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Of the three starting pitchers in this article, Rich Hill would likely come the cheapest and offer the most upside. After all, the only question with Hill is his health, he is still a very effective pitcher when healthy, He made 13 starts for the Dodgers this season and had one of the best ERA’s on the team at 2.45.
Another fun fact for Rich Hill is that this past season he had the second-best strikeout rate of any free agent pitcher. Hill struck out 29.8% of the batters he faced and averaged 11.05 K/9IP. Gerrit Cole was the top strikeout pitcher at 39.9% strikeout rate and 13.8 K/9IP. When D. Mountain has his curveball working, he is still an elite pitcher.
In the postseason, Rich Hill has been one of the Dodgers’ most consistent starting pitchers. He has a career playoff ERA of 3.06 and posted an ERA of 2.55 or less in each of the last two World Series runs. His start this season was a shortened one as he pitched through his knee injury and allowed one run in 2 2/3 innings pitched.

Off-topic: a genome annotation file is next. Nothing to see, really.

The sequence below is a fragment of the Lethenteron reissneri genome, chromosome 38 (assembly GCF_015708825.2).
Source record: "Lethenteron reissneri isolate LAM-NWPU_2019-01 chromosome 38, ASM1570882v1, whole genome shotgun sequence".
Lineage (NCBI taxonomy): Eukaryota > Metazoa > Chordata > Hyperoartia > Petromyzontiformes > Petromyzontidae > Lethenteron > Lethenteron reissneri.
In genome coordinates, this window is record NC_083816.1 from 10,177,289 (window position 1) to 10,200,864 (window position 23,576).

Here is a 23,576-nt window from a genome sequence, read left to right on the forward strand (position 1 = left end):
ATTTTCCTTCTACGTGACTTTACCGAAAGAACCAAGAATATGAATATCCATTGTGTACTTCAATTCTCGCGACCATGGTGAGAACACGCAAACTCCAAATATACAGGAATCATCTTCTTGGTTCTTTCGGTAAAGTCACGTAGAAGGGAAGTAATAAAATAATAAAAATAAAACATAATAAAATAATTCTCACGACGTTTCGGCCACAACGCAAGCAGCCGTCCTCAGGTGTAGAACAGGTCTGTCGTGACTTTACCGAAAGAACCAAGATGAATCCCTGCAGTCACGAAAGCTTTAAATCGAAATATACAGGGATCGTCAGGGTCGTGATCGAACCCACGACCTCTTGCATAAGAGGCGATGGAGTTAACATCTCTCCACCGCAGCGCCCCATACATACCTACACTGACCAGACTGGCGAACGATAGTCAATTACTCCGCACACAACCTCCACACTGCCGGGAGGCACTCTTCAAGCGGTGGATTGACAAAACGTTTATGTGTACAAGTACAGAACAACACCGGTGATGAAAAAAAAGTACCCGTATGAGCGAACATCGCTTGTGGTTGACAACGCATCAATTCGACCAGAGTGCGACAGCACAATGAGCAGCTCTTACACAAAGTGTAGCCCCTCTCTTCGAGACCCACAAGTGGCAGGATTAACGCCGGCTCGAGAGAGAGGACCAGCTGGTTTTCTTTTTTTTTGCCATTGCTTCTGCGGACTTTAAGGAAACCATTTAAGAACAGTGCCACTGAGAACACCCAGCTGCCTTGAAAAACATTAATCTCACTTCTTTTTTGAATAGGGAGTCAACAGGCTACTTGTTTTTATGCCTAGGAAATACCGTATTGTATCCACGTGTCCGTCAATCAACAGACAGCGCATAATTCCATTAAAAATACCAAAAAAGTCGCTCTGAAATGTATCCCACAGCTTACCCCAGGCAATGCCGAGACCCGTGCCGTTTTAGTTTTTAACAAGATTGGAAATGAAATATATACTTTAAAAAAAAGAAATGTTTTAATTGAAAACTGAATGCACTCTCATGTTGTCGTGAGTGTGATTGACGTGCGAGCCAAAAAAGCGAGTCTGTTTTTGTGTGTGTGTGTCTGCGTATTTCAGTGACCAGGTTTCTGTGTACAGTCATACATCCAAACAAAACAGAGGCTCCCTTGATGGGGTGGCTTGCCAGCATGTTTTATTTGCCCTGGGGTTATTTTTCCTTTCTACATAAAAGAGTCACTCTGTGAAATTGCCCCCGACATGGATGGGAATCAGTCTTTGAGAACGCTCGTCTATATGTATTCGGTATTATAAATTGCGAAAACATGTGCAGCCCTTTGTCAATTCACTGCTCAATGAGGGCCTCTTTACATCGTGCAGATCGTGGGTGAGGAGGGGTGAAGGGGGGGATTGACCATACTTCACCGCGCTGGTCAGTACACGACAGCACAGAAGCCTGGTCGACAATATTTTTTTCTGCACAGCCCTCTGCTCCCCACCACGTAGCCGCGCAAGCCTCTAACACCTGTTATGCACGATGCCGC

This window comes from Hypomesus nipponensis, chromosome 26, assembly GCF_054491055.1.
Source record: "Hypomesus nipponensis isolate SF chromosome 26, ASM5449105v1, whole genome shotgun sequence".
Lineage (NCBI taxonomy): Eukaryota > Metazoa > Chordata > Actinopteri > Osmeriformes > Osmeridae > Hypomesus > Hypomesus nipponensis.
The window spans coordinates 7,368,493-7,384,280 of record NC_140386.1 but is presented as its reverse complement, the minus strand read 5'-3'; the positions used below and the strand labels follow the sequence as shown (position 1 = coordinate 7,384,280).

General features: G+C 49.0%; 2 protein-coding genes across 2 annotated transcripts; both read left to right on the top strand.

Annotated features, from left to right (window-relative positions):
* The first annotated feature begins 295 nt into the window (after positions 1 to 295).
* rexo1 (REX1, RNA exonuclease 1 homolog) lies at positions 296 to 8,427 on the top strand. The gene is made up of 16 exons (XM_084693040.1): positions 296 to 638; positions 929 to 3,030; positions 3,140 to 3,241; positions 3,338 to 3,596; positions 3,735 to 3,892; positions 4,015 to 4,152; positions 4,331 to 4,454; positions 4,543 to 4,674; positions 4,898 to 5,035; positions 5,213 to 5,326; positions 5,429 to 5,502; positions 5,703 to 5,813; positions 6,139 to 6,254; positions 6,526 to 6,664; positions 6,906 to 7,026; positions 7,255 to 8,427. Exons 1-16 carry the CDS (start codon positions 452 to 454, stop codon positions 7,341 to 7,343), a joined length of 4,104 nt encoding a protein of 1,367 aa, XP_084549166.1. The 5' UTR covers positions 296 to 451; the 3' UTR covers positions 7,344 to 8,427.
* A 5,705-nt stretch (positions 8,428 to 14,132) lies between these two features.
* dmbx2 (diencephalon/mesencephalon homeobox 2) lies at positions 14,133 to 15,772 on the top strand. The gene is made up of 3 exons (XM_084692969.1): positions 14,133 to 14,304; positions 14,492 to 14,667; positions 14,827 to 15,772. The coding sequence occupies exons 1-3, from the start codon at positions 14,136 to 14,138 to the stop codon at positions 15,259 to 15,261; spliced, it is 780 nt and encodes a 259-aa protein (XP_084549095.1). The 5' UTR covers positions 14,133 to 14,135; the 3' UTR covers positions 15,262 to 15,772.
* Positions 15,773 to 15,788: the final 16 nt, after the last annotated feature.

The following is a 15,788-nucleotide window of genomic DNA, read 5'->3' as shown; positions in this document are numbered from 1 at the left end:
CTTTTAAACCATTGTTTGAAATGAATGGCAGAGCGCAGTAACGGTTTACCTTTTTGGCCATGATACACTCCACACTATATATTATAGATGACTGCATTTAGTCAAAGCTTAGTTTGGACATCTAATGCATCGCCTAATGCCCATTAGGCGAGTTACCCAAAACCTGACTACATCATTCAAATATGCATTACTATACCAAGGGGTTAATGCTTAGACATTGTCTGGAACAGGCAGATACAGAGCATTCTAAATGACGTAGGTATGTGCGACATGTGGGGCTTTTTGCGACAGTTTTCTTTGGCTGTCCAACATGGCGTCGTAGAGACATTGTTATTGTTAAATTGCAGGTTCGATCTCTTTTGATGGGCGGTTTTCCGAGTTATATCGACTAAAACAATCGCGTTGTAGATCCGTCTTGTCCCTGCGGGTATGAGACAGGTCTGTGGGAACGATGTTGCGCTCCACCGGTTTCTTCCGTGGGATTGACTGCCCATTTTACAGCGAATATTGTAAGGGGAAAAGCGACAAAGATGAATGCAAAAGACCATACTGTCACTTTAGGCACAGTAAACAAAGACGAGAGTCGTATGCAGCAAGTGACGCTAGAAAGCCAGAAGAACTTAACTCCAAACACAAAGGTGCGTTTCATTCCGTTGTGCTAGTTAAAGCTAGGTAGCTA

Given his age and willingness to return to the Dodgers, Rich Hill would also be willing to pitch in any role he is asked of. Hill could help limit the innings of Dustin May and Julio Urias and also be fresher down the stretch by pitching out of the bullpen. If the Dodgers land a big bat, bringing a cheap low-risk high-reward starter like Hill back could pay big dividends next season.